United States Workers' Movement

United States: Workers Launch Google Union

By Luis Meiners

In Silicon Valley the year began with an announcement that quickly became international news. Google workers publicly announced the launch of their union, the Alphabet Workers Union. This is an important step in an industry marked by anti-union business practices, but also by a growing activism that has had several milestones in the last decade.

The Alphabet Workers Union seeks to bring together all the workers of Alphabet, the parent conglomerate of which Google is the main subsidiary. The Union openly states that it seeks to organize full-time and part-time workers, contractors and vendors, which is an important element in an industry characterized by the diversity of its forms of hiring.

Today they have more than two hundred members. While the number constitutes a small percentage of the company’s workforce, they seek to consolidate and organize growing activism. Being a “minority union”, they are not recognized to participate in collective bargaining, but in a country with restrictive labor legislation and in an industry in which bosses are particularly hostile to union presence, the fact of creating a permanent structure is a milestone in the organization.

A History of Struggle

As is described in the AWU website, the development of the union is part of a history of organization and resistance. In the last decade, this process has had several milestones in which workers have fought for a diversity of demands, from contract and work conditions, support for outsourced workers, employment and wage discrimination, sexual harassment, to questioning the uses given by the company to the technology they develop.

To name some examples of this process, in 2015 an action was organized against wage inequality and gender and racial discrimination, publicly showing their wages to give visibility to the differences. In 2018, thousands of workers signed and released a petition against Google’s contracts with the Pentagon, demanding a commitment from the company to ensure that its technology is not used for war. This campaign stopped the renewal of these contracts. In 2019 they fought to prevent contracts from being signed with the agencies in charge of anti-immigrant policies, and in 2020, within the framework of the historic rebellion against racism and police violence, they promoted a petition to stop the sale of technology to police departments.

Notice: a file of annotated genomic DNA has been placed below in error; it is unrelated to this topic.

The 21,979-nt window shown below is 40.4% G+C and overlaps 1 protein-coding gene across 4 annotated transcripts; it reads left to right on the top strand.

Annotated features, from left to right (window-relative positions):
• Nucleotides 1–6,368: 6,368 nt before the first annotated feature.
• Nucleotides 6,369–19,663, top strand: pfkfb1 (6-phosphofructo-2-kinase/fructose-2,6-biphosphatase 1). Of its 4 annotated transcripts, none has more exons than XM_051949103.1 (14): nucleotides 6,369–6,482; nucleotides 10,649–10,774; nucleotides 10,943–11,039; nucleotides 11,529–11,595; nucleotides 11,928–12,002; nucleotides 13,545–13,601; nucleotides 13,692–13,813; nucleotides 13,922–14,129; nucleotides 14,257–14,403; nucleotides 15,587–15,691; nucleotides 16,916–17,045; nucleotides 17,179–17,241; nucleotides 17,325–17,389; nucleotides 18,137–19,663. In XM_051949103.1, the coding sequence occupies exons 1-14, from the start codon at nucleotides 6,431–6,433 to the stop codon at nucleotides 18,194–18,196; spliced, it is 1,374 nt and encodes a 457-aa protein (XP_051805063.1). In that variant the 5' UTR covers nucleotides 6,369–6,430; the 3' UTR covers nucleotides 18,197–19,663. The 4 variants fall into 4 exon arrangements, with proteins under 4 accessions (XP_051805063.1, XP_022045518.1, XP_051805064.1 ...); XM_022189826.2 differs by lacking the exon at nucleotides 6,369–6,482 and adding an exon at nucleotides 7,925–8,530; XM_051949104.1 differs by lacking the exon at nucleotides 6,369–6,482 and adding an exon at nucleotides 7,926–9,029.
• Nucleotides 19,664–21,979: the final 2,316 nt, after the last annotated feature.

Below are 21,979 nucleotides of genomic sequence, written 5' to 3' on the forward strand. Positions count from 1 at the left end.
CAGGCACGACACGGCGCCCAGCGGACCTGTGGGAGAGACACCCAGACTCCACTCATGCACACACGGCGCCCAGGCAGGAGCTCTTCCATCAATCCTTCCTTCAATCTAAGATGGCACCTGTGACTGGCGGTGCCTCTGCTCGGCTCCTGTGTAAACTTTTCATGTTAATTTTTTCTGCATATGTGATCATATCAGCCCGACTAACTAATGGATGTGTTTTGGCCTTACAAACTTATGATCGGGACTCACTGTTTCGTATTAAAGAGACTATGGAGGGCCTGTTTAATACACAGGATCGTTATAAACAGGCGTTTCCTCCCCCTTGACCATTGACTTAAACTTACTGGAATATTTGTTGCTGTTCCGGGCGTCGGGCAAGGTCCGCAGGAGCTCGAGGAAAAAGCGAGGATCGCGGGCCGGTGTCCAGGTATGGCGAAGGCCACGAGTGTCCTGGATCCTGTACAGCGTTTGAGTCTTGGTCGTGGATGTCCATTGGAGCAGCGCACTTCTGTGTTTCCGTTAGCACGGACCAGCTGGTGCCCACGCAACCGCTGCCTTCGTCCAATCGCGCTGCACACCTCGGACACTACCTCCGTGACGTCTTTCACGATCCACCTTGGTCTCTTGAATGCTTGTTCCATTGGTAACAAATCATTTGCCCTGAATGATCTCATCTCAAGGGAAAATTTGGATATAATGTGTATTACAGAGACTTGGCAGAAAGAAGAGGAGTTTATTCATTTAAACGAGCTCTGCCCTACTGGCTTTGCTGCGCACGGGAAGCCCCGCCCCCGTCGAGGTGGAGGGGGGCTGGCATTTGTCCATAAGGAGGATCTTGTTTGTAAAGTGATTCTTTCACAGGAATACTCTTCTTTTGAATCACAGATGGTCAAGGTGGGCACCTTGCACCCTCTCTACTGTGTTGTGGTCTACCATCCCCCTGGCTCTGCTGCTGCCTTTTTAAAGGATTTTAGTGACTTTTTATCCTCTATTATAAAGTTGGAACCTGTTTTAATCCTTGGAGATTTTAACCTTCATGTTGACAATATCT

A particularly important action in this history was the “Walkout for Real Change.” It was an international action carried out on November 1, 2018 in which thousands of Google workers around the world left their jobs simultaneously and gathered in front of the company buildings against sexual harassment at work and the company’s policies towards it. This action was a massive response to the company’s decision to give millions in exit compensation to executives accused of harassment. In New York alone, more than 3,000 people protested in front of Google’s headquarters on that day.

In response to this growing activism, in 2019 Alphabet hired a union busting firm to investigate its workers and carry out retaliation, also censoring spaces for discussion. Faced with this bosses offensive, the workers doubled their efforts, seeking links with organized sectors of the labor movement. This is how they became involved with the Communications Workers of America and from their work with this sector founded the Alphabet Workers Union.

This is an important event in a strategic sector of the world economy. Undoubtedly, it is one more example of a general process of radicalization of sectors of the youth and the working class that has been experienced in the United States since the crisis of 2008. The pandemic and the anti-racist rebellion have deepened this process, which will surely continue to produce advances in the organization and the struggle of the working class like the one given by the workers of Google.

Courtesy International Socialist League